Friday, September 7, 2012

Which Would You Choose: Privacy or Security?

Carnegie Mellon University’s Pedo-Biometrics Lab in Pittsburgh, PA has a joint project with a Canadian company, Autonomous ID.  The project is a security scanner that is built into the in-soles of shoes.  These in-soles will be used at high security companies, power plants and military bases to screen employees attempting to gain access to high risk areas.

The idea for this type of device came to Todd Gray, President of Autonomous ID, when he visited his daughter right after she gave birth.  Gray noticed that the walls of the maternity ward were decorated with the footprints of all the babies who were born there.  When he saw this, he realized that each person’s footprints were as unique as their fingerprints.  To start the project, Gray paid $1.5 million to Pedo-Biometrics Lab.  

Security or privacy?  The choice is yours.
These special in-soles will have sensors that measure the amount of pressure each step places on specific areas.   Height, weight and gait are all factors used to make these measurements.   When an employee is fitted with these in-soles, he or she will walk around so his or her data can be stored in a master file located in microcomputers.  From this master file, security clearance level will be confirmed.  If confirmed, access to the area will be granted; a silent alarm will be triggered if the employee does not have clearance.   

Preliminary tests that were run on in-sole samples demonstrated that there is an accuracy rate of 99% after only three steps.  Further tests are taking place that will take such factors as dieting, athleticism and nationality into account.  Tests will also be done on fraternal and identical twins.  Mr. Gray is of the opinion that there is less of a privacy risk to these in-soles as opposed to eye scans. 

Attorney Lee Tien of the Electronic Frontier Foundation (EFF) doesn’t fully agree with that opinion.    “Every biometric capture device is a potential tracking device, just like every iPhone is a potential tracking device.  That’s just the way things are.” is the statement made by Mr. Tien.  He did, however, feel that the in-soles “might make a person feel a little bit better” about their security.  Another positive point Tien made was that the identification accuracy rate of 99% after merely three steps is “pretty impressive”.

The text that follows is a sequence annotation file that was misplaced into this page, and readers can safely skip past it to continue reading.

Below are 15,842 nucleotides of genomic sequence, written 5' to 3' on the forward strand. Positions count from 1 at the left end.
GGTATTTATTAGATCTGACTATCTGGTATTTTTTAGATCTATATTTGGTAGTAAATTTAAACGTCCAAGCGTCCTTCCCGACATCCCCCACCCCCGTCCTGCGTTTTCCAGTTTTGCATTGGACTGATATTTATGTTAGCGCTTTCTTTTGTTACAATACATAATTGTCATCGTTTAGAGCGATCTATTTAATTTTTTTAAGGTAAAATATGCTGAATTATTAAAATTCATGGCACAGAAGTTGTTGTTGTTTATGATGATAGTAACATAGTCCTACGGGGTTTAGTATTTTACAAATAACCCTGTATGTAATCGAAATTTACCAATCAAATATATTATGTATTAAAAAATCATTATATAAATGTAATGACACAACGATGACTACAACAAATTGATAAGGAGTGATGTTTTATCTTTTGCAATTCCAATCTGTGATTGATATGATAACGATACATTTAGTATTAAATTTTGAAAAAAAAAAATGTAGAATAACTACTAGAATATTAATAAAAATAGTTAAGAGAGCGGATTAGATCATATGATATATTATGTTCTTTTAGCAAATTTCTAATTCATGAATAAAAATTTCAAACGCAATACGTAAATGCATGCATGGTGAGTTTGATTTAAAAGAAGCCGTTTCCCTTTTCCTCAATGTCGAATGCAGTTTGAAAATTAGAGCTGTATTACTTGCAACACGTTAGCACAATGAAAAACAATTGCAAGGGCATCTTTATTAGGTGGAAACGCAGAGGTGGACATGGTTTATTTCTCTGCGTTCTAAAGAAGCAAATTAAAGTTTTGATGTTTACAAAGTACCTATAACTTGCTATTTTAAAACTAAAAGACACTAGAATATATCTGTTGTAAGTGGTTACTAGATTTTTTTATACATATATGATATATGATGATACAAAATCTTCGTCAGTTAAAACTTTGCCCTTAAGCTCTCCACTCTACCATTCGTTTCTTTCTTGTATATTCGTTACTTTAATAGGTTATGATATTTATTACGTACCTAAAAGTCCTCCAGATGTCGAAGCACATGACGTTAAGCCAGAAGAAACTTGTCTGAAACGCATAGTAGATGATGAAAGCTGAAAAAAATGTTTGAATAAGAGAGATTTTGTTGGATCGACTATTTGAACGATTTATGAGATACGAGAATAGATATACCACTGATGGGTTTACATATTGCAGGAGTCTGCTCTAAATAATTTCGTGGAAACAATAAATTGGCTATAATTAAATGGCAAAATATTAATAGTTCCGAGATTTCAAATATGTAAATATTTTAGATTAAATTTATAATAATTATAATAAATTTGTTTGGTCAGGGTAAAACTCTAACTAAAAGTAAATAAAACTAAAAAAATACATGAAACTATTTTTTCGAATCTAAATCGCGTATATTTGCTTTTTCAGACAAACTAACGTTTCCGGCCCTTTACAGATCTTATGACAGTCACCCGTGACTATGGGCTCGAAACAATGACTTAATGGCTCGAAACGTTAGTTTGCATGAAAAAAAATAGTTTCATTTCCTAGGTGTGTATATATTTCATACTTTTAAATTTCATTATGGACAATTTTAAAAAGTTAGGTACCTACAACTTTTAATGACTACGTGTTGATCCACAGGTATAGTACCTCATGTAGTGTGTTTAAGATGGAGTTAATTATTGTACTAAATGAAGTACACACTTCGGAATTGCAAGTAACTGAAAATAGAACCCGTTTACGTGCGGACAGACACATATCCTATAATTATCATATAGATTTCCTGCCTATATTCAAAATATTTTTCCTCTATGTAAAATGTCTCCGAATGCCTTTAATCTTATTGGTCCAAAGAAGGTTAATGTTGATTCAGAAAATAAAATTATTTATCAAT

Can you be tracked without consent?
There was a negative side that Tien saw:  these in-soles could be inserted into an employee’s shoes without his knowledge or consent.  In this respect, they could be considered a “spy tool”.

Thinking about all the pros and cons, I can’t imagine allowing my employer to know everywhere I go, even on my time off from work.  I would simply feel like I was being stalked.  I’m not willing to give up my privacy like that.

Privacy is our greatest asset and we should not be willing to risk it.  Learn how to protect yourself both on line and off by taking a few minutes to download the free Internet Privacy Guide at the top of this page.  Isn’t it worth a few minutes to learn how to keep your privacy safe?

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